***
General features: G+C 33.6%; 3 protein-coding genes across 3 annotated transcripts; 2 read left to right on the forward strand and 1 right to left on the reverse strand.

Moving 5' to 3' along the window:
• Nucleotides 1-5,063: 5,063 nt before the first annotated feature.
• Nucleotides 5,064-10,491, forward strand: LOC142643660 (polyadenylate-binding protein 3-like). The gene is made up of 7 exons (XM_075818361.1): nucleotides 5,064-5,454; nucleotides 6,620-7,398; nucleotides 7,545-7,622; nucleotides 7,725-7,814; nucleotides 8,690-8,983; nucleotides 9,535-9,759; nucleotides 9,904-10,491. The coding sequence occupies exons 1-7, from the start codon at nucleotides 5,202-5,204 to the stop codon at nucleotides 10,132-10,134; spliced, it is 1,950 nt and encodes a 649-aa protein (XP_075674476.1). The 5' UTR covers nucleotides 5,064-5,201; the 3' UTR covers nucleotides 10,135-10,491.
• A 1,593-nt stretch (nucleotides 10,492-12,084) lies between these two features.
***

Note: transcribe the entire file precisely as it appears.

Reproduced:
General features: G+C 33.6%; 3 protein-coding genes across 3 annotated transcripts; 2 read left to right on the forward strand and 1 right to left on the reverse strand.

Moving 5' to 3' along the window:
• Nucleotides 1-5,063: 5,063 nt before the first annotated feature.
• Nucleotides 5,064-10,491, forward strand: LOC142643660 (polyadenylate-binding protein 3-like). The gene is made up of 7 exons (XM_075818361.1): nucleotides 5,064-5,454; nucleotides 6,620-7,398; nucleotides 7,545-7,622; nucleotides 7,725-7,814; nucleotides 8,690-8,983; nucleotides 9,535-9,759; nucleotides 9,904-10,491. The coding sequence occupies exons 1-7, from the start codon at nucleotides 5,202-5,204 to the stop codon at nucleotides 10,132-10,134; spliced, it is 1,950 nt and encodes a 649-aa protein (XP_075674476.1). The 5' UTR covers nucleotides 5,064-5,201; the 3' UTR covers nucleotides 10,135-10,491.
• A 1,593-nt stretch (nucleotides 10,492-12,084) lies between these two features.